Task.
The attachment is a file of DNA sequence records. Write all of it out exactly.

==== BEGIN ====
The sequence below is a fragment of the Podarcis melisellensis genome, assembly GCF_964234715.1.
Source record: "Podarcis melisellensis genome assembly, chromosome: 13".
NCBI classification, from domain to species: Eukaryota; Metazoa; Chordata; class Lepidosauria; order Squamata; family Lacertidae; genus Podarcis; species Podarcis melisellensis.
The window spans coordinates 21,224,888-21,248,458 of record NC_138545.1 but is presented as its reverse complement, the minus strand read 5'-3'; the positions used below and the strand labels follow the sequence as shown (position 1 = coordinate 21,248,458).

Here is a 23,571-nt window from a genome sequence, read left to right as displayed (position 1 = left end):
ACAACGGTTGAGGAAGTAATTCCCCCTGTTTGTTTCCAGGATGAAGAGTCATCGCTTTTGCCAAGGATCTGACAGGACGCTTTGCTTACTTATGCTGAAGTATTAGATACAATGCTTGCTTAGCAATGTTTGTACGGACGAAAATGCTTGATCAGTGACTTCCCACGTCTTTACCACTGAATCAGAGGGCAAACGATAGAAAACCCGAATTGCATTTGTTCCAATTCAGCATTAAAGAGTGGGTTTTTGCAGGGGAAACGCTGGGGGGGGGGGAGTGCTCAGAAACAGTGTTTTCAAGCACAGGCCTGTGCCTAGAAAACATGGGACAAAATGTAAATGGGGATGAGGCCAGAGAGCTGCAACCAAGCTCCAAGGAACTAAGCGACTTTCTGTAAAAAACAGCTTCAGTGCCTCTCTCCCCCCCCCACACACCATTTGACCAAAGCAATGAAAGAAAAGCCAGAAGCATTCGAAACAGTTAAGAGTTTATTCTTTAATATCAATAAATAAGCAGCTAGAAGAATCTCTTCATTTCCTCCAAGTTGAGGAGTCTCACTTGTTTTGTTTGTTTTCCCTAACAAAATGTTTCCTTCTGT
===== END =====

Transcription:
The sequence below is a fragment of the Podarcis melisellensis genome, assembly GCF_964234715.1.
Source record: "Podarcis melisellensis genome assembly, chromosome: 13".
NCBI classification, from domain to species: Eukaryota; Metazoa; Chordata; class Lepidosauria; order Squamata; family Lacertidae; genus Podarcis; species Podarcis melisellensis.
The window spans coordinates 21,224,888-21,248,458 of record NC_138545.1 but is presented as its reverse complement, the minus strand read 5'-3'; the positions used below and the strand labels follow the sequence as shown (position 1 = coordinate 21,248,458).

Here is a 23,571-nt window from a genome sequence, read left to right as displayed (position 1 = left end):
ACAACGGTTGAGGAAGTAATTCCCCCTGTTTGTTTCCAGGATGAAGAGTCATCGCTTTTGCCAAGGATCTGACAGGACGCTTTGCTTACTTATGCTGAAGTATTAGATACAATGCTTGCTTAGCAATGTTTGTACGGACGAAAATGCTTGATCAGTGACTTCCCACGTCTTTACCACTGAATCAGAGGGCAAACGATAGAAAACCCGAATTGCATTTGTTCCAATTCAGCATTAAAGAGTGGGTTTTTGCAGGGGAAACGCTGGGGGGGGGGGAGTGCTCAGAAACAGTGTTTTCAAGCACAGGCCTGTGCCTAGAAAACATGGGACAAAATGTAAATGGGGATGAGGCCAGAGAGCTGCAACCAAGCTCCAAGGAACTAAGCGACTTTCTGTAAAAAACAGCTTCAGTGCCTCTCTCCCCCCCCCACACACCATTTGACCAAAGCAATGAAAGAAAAGCCAGAAGCATTCGAAACAGTTAAGAGTTTATTCTTTAATATCAATAAATAAGCAGCTAGAAGAATCTCTTCATTTCCTCCAAGTTGAGGAGTCTCACTTGTTTTGTTTGTTTTCCCTAACAAAATGTTTCCTTCTGT